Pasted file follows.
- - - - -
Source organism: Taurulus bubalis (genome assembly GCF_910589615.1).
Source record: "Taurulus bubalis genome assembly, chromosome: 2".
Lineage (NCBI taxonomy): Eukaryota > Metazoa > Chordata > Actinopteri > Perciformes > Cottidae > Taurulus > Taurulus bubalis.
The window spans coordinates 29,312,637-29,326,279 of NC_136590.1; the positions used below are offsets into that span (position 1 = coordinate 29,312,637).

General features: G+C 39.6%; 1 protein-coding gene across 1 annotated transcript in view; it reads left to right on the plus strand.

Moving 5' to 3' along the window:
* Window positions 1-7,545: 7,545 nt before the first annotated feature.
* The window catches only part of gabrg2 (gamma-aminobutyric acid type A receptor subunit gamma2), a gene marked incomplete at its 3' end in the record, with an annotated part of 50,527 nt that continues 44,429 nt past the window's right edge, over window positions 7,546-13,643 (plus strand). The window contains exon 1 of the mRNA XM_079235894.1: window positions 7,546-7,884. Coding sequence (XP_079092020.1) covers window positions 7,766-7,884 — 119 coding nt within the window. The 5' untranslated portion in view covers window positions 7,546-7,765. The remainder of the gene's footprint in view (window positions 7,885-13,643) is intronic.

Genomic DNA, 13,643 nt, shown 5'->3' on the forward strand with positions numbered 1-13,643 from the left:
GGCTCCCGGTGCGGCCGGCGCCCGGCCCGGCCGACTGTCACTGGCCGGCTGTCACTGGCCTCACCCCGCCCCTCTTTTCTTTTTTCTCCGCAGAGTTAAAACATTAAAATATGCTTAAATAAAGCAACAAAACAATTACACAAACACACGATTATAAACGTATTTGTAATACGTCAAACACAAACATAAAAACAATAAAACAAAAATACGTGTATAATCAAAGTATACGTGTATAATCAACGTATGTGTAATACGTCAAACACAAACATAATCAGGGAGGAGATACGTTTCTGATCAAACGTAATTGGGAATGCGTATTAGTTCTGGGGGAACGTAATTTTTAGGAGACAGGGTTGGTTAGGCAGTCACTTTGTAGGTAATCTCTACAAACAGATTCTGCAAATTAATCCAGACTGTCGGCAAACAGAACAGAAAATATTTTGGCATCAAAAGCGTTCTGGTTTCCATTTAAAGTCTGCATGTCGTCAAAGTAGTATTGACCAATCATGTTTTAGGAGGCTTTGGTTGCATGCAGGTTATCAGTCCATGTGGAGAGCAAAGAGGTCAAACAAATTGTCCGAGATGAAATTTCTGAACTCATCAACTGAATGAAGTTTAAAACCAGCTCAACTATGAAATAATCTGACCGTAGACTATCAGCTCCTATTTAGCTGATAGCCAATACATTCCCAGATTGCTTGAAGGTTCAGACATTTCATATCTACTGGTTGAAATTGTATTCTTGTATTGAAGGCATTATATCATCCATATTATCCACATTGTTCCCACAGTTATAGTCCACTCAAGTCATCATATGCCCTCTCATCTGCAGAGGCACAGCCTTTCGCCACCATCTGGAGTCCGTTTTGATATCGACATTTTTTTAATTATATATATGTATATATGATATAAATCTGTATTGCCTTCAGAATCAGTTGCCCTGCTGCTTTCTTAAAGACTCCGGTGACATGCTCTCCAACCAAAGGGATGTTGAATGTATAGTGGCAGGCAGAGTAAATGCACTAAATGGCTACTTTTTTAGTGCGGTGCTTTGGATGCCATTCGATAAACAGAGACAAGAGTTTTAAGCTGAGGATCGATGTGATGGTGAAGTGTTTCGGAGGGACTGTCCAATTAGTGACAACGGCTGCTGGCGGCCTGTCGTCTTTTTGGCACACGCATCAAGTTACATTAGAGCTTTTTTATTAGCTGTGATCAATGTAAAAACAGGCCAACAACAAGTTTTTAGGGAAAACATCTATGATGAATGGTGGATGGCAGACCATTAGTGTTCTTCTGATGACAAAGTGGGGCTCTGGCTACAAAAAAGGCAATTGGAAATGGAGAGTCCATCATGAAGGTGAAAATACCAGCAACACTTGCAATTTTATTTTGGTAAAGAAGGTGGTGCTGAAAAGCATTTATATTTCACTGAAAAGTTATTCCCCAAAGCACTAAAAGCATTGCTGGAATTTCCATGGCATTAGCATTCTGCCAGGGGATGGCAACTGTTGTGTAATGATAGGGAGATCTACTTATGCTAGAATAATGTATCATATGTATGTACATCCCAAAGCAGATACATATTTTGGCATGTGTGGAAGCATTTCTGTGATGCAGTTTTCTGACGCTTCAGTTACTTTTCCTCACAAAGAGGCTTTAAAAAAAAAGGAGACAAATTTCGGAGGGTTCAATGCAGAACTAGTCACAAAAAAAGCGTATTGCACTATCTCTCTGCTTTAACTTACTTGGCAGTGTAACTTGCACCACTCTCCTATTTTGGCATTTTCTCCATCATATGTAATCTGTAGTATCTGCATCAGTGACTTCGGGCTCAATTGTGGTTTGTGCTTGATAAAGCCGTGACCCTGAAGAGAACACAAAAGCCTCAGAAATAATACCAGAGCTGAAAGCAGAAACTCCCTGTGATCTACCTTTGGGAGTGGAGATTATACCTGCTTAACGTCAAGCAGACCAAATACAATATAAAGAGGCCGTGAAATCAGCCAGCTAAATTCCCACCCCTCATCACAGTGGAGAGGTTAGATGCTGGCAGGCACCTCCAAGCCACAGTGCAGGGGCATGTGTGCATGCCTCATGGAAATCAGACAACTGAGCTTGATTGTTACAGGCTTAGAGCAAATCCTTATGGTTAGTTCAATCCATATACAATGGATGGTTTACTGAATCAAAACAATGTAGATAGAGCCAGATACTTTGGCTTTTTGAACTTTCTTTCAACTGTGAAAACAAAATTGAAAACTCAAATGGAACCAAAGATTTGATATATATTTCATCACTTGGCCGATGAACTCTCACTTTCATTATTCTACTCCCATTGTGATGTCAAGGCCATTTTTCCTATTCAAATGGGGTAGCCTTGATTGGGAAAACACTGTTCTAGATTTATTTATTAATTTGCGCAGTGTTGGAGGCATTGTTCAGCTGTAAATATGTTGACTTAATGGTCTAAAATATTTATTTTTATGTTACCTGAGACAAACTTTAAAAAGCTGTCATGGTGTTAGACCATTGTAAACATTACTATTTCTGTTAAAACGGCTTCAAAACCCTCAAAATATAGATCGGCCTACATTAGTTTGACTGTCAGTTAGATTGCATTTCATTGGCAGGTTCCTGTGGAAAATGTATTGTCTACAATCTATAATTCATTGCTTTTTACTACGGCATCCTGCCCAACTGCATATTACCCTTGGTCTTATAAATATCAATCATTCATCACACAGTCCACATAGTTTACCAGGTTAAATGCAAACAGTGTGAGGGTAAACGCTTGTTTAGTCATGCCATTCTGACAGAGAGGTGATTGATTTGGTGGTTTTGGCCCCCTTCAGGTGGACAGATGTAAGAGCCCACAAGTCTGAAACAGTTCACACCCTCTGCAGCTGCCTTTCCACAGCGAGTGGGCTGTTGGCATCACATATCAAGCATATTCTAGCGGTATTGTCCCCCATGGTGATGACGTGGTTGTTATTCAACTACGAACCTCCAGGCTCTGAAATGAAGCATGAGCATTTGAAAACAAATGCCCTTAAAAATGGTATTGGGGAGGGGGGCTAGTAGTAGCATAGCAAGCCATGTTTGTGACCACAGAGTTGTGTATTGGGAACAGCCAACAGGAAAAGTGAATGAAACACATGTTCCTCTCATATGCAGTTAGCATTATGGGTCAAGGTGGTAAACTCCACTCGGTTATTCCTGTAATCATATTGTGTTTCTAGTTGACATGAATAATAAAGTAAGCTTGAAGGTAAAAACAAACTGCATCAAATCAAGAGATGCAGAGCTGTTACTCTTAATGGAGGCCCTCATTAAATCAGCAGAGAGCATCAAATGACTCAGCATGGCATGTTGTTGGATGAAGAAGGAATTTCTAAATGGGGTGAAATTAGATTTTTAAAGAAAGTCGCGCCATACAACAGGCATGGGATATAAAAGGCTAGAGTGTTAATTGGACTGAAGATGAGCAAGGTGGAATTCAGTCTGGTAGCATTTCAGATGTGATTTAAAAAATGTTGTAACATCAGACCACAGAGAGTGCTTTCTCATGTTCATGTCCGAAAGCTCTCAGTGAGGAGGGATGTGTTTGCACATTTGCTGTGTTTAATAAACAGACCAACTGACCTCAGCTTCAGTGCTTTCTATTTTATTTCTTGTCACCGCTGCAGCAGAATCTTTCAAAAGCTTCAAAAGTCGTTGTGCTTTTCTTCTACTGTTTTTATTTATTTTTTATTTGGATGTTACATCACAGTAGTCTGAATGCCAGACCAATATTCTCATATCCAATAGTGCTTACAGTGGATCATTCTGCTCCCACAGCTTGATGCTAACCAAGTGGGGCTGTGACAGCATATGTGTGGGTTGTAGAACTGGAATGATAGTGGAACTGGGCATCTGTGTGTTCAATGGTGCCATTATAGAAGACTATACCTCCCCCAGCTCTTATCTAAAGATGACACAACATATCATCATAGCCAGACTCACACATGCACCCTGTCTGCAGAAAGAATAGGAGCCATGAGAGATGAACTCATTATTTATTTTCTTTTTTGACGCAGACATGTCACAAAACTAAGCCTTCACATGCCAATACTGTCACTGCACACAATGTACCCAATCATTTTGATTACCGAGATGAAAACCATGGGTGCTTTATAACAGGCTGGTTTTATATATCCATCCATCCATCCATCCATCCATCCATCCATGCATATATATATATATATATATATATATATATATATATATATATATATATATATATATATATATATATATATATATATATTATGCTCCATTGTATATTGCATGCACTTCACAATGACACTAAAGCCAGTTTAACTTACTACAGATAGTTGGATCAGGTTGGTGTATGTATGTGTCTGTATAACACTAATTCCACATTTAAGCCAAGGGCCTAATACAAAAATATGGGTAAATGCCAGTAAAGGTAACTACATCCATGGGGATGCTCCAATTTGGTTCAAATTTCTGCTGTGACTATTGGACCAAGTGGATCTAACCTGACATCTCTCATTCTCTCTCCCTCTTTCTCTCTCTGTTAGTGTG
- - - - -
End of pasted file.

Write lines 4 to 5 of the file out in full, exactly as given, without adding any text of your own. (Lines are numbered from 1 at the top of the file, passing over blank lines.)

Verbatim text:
The window spans coordinates 29,312,637-29,326,279 of NC_136590.1; the positions used below are offsets into that span (position 1 = coordinate 29,312,637).

General features: G+C 39.6%; 1 protein-coding gene across 1 annotated transcript in view; it reads left to right on the plus strand.